This Is AuburnElectronic Theses and Dissertations

Three Essays in Applied Economics




Hikkaduwa Epa Liyanage, Kumuditha

Type of Degree

PhD Dissertation


Agricultural Economics and Rural Sociology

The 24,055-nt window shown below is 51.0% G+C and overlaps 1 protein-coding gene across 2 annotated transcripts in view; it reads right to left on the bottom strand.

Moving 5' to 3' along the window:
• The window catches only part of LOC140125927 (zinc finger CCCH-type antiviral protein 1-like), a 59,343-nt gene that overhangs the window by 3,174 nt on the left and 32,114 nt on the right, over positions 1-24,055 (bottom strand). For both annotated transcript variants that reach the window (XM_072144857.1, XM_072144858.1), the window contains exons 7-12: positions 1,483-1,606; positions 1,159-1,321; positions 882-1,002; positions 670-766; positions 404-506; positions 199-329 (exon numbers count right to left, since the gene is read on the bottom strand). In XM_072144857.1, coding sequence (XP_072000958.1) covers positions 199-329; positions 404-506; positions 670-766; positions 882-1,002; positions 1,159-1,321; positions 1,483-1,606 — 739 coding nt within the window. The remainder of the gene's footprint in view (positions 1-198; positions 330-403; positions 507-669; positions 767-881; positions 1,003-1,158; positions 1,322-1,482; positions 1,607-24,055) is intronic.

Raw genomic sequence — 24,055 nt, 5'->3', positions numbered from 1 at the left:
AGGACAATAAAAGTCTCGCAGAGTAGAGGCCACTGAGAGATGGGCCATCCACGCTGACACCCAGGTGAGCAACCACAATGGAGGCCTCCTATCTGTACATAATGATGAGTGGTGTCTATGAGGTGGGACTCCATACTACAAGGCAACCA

This dissertation includes three empirical essays as three chapters selecting different research questions in Land Economics and Financial and Development Economics. I contribute to the literature by extending and implementing methods of dynamic panel regression, nonlinear and nonparametric model estimation, and estimating causal effects to address the issues of heterogeneity, endogeneity, and confounding factors. Chapter 1 determines the association between agricultural land-use change, cropping patterns, and land and irrigation determinants in Alabama, using the United States Department of Agriculture (USDA) National Agricultural Statistics Service (NASS), Forest inventory analysis (FIA), USDA soil survey, and United States Geological Survey (USGS) aggregate panel data for the period from 1992 to 2017 on the county level. This study integrates the dynamic panel regression model using Arellano-Bond (AB) estimator comparing other models such as fixed effects (FE), seemingly unrelated regression (SUR), and ordinary least squares (OLS) and finds that major land attributes such as Agriculture and forest revenues and expenses show negative and positive effects on land use shares and irrigated land shares show positive effects for cropland, whereas more detailed irrigation variables are insignificant with land use shares. Overall, crop shares are less associated with the explanatory variables as the distribution of crop acreage within the cropland in the state with different local climates and soils and crop shares of cotton and corn are more associated with land determinants compared to peanut and soybean shares. Principal component analysis confirms the initial assumption that land-specific economic and social attributes are associated with land-use change and cropping decisions in Alabama. Chapter 2 contains an impact analysis of financial inclusion of unbanked rural households after the Dodd-Frank act of 2010 using the Quantile treatment effect (QTE) with the nonlinear Changes-in-changes (CIC) model utilizing 2009, 2011, and 2019 household data from the National household survey conducted by FDIC. The discrete CIC model is developed using the DID approach and estimated with quantile treatment effects for the unbanked rural and urban households’ variables. Results indicate that the Dodd-Frank act is associated with a higher likelihood of opening a bank account by the unbanked rural households’ in both the short and long term with an expected smaller long-term magnitude. Relative to urban unbanked households, rural unbanked households are more likely to use AFS for transaction purposes in short term, indicating a strong potential effect related to substituting transactions via banks with transactions via AFS. However, relative to urban households, rural households are more likely to have used more AFS for credit purposes, in the long run in 2019, which may be related to the resulting closures of banking infrastructure from 2009 to 2019. Chapter 3 determines the factors associated with prepaid debit card usage of unbanked households’ impact on financial inclusion entering formal banking services and additionally, investigate the use of alternative financial services as a substitute for traditional banking in the US. The results show that unbanked prepaid debit card users are less likely to open a bank account. In further investigation, adding AFS credit and transaction services as outcome variables, results show that unbanked prepaid card users are more likely to use alternative financial services. These findings suggest that unbanked households who use prepaid cards have a tendency to use more alternative financial services compared to the more valuable and typically cheaper banking services offered by traditional banks for their financial needs in the household system in the US. Overall, the study confirms that unbanked households who use prepaid debit cards are open to using financial instruments and services that meet their needs outside of the formal financial system with a propensity to use alternative financial services.